US airlines are allowing passengers to avoid the Boeing 737 Max as it returns to the skies in the coming months – here's how

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  • Airlines are responding to customer skepticism over the Boeing 737 Max by offering free flight changes and trip cancellations to those seeking to avoid it.
  • The four US airlines that plan to operate the Max in 2021 have all said they’ll work with passengers, despite praising the aircraft’s efficiency and safety. 
  • At least for the time being, there’s very little reason that anybody who doesn’t want to fly on a Boeing 737 Max should be flying on a Boeing 737 Max.
  • Visit Business Insider’s homepage for more stories.

The Boeing 737 Max is returning to US skies in earnest come 2021 and while airlines are touting its efficiency and newfound safety following a 20-month grounding, they’re also giving passengers booked on the plane a way out. 

Each airline operating the newly-ungrounded aircraft has vowed to offer flexibility to skeptical customers as the jet gets reacclimated to flying passengers.  

It’s a hire-wire balancing act airlines are walking as they’re espousing their confidence in the jet while also allowing passengers to avoid it. But then again, the pandemic has forced airlines to bow to passengers in order to get more customers on their planes, regardless of what plane it is. 

Read more: 5 charts reveal how badly the loss of business travel is hurting America’s biggest airlines – and why a COVID-19 vaccine won’t ease the pain

The four airlines that currently or plan to fly the Max in 2021 have all eliminated change fees for most tickets, giving consumers greater flexibility than ever before to shape their travel plans exactly how they want. Combined with new Max-specific policies, there’s largely no reason for anybody to fly on the jet if they don’t want to. 

It’s unclear how long these policies will last since flying on the Boeing 737 Max will become harder to avoid in 2021 as more orders are delivered to US airlines. American Airlines is quickly regrowing the aircraft’s route network starting in January and more airlines like United Airlines, Southwest Airlines, and Alaska Airlines are preparing to resume flying it as early as February.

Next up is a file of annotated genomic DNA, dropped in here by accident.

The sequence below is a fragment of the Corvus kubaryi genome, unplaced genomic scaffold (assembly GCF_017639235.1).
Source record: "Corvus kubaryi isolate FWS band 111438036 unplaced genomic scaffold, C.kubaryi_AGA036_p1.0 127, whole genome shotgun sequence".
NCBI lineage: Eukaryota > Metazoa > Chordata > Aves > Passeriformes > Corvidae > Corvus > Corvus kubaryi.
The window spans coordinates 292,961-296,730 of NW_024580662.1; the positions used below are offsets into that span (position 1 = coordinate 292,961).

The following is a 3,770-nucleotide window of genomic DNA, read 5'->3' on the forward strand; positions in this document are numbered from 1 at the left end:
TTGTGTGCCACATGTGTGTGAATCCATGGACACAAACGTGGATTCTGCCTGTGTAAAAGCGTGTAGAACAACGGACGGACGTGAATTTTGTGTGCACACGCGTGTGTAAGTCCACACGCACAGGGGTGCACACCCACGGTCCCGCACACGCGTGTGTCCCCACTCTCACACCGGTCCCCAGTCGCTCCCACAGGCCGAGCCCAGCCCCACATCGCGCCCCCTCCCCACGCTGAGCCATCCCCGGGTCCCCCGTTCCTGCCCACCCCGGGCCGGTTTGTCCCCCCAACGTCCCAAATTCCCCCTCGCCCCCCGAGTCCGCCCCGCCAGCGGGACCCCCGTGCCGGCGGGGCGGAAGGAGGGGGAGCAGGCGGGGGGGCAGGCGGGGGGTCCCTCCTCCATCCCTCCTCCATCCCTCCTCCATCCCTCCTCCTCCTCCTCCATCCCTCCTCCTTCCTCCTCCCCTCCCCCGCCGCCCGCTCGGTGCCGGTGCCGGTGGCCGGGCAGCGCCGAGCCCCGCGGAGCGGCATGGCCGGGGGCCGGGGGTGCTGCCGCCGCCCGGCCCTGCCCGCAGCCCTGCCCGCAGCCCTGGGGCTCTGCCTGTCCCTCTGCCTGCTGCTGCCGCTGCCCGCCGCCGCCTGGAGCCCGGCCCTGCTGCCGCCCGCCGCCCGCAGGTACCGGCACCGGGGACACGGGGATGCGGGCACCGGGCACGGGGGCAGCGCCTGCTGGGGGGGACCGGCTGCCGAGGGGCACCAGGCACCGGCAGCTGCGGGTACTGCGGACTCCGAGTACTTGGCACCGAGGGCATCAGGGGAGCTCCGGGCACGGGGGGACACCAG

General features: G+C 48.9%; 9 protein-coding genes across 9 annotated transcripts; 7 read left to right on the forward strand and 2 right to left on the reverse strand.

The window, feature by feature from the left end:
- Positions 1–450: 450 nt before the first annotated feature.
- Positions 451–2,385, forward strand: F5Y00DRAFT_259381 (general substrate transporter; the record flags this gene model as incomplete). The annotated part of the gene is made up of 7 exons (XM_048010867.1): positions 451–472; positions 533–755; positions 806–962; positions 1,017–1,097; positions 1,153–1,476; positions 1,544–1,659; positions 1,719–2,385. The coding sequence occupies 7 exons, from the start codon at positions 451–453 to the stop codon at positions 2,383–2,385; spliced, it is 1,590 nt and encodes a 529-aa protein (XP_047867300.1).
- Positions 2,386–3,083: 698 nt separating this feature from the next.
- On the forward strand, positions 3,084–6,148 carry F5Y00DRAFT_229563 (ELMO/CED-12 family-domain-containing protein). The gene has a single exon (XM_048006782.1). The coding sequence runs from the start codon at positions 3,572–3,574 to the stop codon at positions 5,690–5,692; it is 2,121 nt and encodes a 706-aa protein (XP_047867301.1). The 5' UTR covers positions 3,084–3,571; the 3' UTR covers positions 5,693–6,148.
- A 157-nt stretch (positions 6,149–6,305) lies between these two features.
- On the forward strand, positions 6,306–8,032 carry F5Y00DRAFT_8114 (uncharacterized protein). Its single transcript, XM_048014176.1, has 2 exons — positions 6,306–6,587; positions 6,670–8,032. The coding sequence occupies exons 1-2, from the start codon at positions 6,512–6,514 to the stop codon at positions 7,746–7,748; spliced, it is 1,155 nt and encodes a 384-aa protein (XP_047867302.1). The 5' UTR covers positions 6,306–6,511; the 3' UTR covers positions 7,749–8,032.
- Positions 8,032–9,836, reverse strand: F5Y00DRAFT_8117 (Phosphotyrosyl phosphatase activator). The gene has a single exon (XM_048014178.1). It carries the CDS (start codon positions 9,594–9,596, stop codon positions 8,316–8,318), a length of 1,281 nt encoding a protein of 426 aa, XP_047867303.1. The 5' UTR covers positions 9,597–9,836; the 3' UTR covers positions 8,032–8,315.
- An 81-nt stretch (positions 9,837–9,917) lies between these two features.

Here’s how each airline is helping passengers ditch the jet. 

American Airlines

American Airlines is arguably the US airline most eager to get the Boeing 737 Max back in the skies with passengers with the earliest resumption date of any airline in the country and plans to fly the Max across the US and Caribbean come January. 

But passengers who don’t want to journey on the aircraft have options open to them to avoid it. American’s policy is to allow passengers to change to the next available flight that’s not operated by a Max or cancel their trip and receive a travel credit instead. 

Passengers can also change their origin and/or destination within 300 miles of their existing itinerary if there is no non-Max itinerary available for their current routing. 

Simultaneously, the airline has been getting an early jump on restoring confidence in the jet by flying employees and members of the media on demonstration flights. Business Insider’s David Slotnick joined the first demonstration flight from Dallas to Tulsa, Oklahoma, home to an American Airlines maintenance facility, where technicians outlined the changes being made following the grounding. 

Video: All the U.S. Airlines Offering COVID-19 Testing (Travel + Leisure)